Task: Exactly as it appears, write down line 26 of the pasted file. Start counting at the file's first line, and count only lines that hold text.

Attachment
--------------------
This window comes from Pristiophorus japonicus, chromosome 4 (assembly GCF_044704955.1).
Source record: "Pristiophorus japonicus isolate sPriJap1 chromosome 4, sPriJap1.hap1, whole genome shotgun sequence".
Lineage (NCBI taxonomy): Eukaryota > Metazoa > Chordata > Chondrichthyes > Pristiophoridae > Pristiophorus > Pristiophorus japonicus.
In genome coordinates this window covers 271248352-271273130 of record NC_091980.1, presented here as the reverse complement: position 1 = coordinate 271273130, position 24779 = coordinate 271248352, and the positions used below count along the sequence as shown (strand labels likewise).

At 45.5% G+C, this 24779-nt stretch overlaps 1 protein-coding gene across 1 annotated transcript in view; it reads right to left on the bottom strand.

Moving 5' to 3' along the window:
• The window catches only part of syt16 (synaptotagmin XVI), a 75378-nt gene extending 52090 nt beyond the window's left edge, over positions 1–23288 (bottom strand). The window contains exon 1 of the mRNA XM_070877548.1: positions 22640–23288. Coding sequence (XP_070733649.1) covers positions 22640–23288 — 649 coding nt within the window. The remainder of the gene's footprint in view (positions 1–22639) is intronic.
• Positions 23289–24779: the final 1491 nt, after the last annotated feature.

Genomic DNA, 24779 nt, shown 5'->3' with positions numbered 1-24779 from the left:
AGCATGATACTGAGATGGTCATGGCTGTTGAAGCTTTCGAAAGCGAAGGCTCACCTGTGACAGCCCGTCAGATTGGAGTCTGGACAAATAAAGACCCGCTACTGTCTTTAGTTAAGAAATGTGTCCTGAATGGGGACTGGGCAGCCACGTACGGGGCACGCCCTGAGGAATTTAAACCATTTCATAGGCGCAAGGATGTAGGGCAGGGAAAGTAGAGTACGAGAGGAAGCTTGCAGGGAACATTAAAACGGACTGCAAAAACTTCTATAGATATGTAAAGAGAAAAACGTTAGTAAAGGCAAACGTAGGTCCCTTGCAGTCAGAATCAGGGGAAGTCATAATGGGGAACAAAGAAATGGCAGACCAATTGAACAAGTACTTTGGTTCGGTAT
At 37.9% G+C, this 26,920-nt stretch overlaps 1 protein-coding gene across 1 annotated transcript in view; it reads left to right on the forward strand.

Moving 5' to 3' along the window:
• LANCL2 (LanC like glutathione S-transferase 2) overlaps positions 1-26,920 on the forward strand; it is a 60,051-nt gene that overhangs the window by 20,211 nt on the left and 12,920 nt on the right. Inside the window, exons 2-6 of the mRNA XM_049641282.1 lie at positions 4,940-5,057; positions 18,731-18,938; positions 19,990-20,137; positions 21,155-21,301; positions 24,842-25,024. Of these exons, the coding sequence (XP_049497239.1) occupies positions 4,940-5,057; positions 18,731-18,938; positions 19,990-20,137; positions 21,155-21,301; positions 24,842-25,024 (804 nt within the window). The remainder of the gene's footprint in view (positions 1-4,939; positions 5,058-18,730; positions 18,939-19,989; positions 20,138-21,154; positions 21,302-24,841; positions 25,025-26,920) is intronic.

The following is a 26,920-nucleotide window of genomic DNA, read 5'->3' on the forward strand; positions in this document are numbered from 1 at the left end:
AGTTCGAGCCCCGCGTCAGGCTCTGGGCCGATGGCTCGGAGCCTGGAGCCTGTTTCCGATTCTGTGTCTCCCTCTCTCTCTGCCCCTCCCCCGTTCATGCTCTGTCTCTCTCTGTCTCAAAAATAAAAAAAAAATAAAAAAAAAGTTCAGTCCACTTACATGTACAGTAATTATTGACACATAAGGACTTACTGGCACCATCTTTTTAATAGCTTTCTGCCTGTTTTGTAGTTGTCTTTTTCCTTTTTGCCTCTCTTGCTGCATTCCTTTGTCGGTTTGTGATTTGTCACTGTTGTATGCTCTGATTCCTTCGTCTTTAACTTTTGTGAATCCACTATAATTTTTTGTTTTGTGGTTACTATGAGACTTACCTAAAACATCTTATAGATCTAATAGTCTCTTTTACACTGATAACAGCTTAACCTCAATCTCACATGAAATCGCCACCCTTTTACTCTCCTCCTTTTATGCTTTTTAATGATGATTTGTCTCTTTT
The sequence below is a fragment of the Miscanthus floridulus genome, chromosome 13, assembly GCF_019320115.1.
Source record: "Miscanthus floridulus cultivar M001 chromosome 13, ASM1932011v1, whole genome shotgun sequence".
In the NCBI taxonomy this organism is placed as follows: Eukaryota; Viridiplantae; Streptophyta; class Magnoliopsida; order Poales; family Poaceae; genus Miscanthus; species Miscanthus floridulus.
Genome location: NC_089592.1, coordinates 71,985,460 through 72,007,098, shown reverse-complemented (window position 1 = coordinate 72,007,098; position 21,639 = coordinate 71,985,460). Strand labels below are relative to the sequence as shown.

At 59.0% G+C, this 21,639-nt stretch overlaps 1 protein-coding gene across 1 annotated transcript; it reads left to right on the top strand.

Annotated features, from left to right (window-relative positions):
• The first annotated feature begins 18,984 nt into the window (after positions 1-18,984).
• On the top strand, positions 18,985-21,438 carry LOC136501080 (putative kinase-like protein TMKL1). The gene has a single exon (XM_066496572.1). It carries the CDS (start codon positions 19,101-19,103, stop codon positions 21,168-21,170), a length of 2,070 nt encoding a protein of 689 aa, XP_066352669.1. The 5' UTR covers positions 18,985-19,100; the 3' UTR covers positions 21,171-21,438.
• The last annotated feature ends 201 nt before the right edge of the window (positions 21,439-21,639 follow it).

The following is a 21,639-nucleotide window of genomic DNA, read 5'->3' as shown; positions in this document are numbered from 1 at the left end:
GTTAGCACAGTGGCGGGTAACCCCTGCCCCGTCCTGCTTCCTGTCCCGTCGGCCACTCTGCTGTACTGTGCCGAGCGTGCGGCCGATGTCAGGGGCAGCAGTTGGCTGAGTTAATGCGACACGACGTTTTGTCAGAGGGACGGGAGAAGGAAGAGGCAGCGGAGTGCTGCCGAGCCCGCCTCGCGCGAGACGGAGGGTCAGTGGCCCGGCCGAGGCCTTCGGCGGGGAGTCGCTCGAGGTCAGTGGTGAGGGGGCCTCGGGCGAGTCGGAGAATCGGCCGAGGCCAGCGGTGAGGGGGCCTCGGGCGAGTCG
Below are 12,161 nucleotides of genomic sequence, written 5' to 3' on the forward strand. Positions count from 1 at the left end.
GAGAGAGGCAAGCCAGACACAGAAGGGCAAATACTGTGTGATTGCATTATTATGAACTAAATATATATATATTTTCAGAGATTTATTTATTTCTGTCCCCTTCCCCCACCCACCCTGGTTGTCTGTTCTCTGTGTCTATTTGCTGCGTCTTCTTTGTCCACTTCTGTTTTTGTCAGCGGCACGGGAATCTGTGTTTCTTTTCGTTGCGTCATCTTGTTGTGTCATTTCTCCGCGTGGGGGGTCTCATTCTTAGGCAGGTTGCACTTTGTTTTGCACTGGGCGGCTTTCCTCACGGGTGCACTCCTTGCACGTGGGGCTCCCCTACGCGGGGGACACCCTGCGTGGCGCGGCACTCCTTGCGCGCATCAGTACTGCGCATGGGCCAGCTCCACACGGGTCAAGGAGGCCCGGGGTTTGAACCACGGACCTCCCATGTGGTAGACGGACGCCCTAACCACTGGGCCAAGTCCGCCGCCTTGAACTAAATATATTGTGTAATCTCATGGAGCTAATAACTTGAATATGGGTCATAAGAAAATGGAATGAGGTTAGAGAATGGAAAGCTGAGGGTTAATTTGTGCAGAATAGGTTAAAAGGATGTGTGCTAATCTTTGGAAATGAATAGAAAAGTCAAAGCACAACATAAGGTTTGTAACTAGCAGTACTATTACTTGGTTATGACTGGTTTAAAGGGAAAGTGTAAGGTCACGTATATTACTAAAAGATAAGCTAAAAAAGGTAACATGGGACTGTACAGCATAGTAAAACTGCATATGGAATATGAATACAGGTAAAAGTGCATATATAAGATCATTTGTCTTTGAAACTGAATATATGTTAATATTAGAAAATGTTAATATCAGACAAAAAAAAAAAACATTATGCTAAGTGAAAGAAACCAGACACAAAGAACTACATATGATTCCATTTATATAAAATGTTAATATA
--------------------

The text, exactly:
GTTAGCACAGTGGCGGGTAACCCCTGCCCCGTCCTGCTTCCTGTCCCGTCGGCCACTCTGCTGTACTGTGCCGAGCGTGCGGCCGATGTCAGGGGCAGCAGTTGGCTGAGTTAATGCGACACGACGTTTTGTCAGAGGGACGGGAGAAGGAAGAGGCAGCGGAGTGCTGCCGAGCCCGCCTCGCGCGAGACGGAGGGTCAGTGGCCCGGCCGAGGCCTTCGGCGGGGAGTCGCTCGAGGTCAGTGGTGAGGGGGCCTCGGGCGAGTCGGAGAATCGGCCGAGGCCAGCGGTGAGGGGGCCTCGGGCGAGTCG